The escalating problems in the eurozone have caused money to flee in search of safe havens. As a result the single currency has fallen against most of its major counterparts. Since early May 2011 the euro has fallen by more than 16% against the US dollar and it’s a trend that shows no sign of stopping. This article tells you how to profit from the decline of the euro.
The trend is your friend
The phrase “the trend it your friend” is popular among many investors, however it is of particular significance to those employing a trend following strategy. Such traders do not try to forecast or predict specific price levels, they simply ride the prevailing trend until such time as it reverses.
Trend followers use a number of different technical tools to identify a trend and inform their entry and exit points. These include moving averages, trend channels, the Relative Strength Index (RSI) and the stochastic oscillator.
The charts below show the euro versus the US dollar and use trend channels to show both the longer-term trend (thick red and green lines) and the shorter-term trend (dotted lines).
A 2 year chart of the Euro [EUR] vs. the US Dollar [USD]
A 10 month chart of the EUR vs. the USD
Charts courtesy of fxstreet.com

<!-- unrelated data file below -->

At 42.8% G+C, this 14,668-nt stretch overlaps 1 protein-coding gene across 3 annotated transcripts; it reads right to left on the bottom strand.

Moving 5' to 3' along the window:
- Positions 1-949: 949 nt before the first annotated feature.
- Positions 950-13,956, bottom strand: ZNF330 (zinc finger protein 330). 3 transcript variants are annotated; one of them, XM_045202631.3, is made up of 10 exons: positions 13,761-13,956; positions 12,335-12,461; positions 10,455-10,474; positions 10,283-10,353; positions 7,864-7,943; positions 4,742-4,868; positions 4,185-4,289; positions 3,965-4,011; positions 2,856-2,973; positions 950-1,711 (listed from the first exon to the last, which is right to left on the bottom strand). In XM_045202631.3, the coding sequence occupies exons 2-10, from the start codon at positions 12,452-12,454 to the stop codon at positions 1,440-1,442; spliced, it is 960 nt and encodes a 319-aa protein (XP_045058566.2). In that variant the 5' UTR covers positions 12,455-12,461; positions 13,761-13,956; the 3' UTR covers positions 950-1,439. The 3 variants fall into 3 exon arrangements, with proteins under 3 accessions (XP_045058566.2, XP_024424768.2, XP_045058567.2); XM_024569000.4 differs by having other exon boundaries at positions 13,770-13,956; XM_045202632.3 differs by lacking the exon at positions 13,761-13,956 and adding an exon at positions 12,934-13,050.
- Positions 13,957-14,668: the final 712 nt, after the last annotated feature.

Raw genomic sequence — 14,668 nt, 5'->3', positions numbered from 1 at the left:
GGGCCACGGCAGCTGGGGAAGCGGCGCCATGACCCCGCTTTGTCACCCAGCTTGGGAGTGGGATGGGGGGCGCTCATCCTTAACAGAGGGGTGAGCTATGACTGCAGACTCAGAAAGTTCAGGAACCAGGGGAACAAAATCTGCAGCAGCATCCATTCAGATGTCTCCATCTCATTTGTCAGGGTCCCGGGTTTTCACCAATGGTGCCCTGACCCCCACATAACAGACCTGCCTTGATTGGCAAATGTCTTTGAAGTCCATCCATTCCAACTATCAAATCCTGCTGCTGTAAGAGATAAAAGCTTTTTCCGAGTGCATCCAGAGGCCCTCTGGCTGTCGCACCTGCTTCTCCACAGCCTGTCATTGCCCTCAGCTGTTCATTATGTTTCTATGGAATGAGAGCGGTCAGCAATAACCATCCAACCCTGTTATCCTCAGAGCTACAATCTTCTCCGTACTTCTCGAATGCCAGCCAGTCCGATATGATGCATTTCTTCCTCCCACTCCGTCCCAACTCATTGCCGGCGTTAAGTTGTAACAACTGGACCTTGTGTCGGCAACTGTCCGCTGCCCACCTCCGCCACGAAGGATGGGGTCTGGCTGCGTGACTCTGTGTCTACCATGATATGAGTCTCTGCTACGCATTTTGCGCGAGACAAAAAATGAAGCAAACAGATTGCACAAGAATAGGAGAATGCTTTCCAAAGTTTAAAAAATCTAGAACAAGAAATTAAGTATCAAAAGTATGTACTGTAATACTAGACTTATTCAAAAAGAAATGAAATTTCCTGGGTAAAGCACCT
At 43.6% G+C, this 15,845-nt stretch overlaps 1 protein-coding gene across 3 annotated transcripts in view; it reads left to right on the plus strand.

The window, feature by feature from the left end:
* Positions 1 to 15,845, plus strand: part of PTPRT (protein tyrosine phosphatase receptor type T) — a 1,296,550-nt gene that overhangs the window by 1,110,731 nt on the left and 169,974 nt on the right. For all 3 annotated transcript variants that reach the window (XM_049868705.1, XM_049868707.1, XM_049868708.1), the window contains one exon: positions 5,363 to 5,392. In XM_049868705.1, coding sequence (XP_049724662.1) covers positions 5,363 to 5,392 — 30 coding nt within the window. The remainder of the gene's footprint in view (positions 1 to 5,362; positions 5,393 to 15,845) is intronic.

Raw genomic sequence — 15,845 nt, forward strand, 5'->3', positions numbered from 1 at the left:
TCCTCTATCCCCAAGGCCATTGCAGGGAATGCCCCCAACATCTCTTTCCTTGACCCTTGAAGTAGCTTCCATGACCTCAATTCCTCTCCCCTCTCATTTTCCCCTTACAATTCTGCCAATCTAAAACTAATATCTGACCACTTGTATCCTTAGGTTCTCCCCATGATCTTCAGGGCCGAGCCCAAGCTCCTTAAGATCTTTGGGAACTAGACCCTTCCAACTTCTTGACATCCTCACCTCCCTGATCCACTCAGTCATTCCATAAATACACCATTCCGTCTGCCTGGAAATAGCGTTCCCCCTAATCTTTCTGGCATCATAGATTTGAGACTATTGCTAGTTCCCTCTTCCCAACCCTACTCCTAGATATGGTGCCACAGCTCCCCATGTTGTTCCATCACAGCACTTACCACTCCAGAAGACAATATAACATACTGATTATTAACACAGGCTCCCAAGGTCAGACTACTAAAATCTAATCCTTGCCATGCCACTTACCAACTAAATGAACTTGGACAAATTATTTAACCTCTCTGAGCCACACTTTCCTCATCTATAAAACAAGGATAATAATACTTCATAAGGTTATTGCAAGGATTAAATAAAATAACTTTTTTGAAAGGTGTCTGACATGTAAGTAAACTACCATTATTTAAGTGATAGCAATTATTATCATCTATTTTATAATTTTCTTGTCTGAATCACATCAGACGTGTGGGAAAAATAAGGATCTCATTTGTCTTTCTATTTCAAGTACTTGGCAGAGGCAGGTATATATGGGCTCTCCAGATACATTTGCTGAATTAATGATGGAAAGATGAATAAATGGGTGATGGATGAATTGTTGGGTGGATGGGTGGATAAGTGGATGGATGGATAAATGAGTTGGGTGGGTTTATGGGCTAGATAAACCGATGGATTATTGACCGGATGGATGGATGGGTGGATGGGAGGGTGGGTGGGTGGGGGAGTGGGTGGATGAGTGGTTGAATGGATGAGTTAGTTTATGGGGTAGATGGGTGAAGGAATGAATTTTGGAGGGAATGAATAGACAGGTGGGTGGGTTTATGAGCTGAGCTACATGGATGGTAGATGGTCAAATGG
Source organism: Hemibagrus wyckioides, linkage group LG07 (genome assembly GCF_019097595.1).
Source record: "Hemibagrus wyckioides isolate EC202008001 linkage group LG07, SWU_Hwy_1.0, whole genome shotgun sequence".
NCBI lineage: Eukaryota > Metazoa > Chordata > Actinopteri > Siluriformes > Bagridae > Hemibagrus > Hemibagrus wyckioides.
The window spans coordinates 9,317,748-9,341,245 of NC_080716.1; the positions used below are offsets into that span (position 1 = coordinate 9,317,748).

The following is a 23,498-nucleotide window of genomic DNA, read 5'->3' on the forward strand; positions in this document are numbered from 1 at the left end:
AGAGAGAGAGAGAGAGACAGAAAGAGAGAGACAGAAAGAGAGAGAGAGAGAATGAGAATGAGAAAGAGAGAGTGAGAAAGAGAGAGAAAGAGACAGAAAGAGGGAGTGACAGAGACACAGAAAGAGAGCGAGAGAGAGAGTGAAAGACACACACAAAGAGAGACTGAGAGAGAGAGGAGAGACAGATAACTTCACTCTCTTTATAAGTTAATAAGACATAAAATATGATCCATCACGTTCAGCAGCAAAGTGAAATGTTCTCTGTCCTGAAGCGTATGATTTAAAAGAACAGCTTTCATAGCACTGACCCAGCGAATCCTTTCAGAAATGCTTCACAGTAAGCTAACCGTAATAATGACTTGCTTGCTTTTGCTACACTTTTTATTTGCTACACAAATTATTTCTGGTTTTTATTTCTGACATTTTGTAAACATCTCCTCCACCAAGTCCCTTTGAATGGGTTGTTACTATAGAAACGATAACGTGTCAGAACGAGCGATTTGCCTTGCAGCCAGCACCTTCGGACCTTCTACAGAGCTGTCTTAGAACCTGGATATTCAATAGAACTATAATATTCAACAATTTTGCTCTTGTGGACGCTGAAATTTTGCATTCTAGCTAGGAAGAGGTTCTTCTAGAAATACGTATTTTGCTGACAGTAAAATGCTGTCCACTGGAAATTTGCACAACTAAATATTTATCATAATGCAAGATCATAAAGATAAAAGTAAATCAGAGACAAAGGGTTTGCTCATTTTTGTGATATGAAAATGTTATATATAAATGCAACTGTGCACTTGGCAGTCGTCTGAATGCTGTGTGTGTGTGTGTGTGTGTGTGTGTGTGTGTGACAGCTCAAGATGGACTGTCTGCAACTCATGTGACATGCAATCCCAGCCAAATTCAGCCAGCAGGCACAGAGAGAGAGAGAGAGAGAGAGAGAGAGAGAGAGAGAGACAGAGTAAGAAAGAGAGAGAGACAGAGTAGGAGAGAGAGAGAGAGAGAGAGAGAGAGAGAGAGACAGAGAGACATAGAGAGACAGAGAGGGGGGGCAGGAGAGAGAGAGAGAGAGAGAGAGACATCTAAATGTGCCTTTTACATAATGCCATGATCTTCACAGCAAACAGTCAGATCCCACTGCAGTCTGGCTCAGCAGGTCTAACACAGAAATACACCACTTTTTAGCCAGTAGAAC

The lower lines on the charts represent support while the upper lines represent resistance, and as you can EUR/USD has a tendency to move up and down within these channels. It’s by no means perfect – no technical indicator ever is – but these channels can be astonishingly accurate at times.
These charts show that both the long and shorter-term trends are currently negative for the euro. In addition the current price of 1.2429 remains well above potential support.
Those looking to profit from the decline of the euro should consider shorting the euro against the US dollar, and using the trend channels to provide entry and exit points. Traders could enter a short position now and place their stop loss at around 1.265, or alternatively wait for a definitive bounce off either a short or long-term channel.
In addition to monitoring the price in relation to the trend channels, traders should also consider watching the stochastic oscillator and the Relative Strength Index (RSI) shown on the chart below.
A 10 month chart of the EUR vs. the USD showing different technical indicators
Chart courtesy of fxstreet.com
If the stochastic oscillator begins to turn, and/ or the RSI becomes overextended to the downside, it could indicate that it’s time to cover your short position and go long.
In my opinion the best way to play the decline of the euro is via a spread bet with a company such as Finspreads or City Index. Incidentally both companies are currently offering a free trading credit to new customers.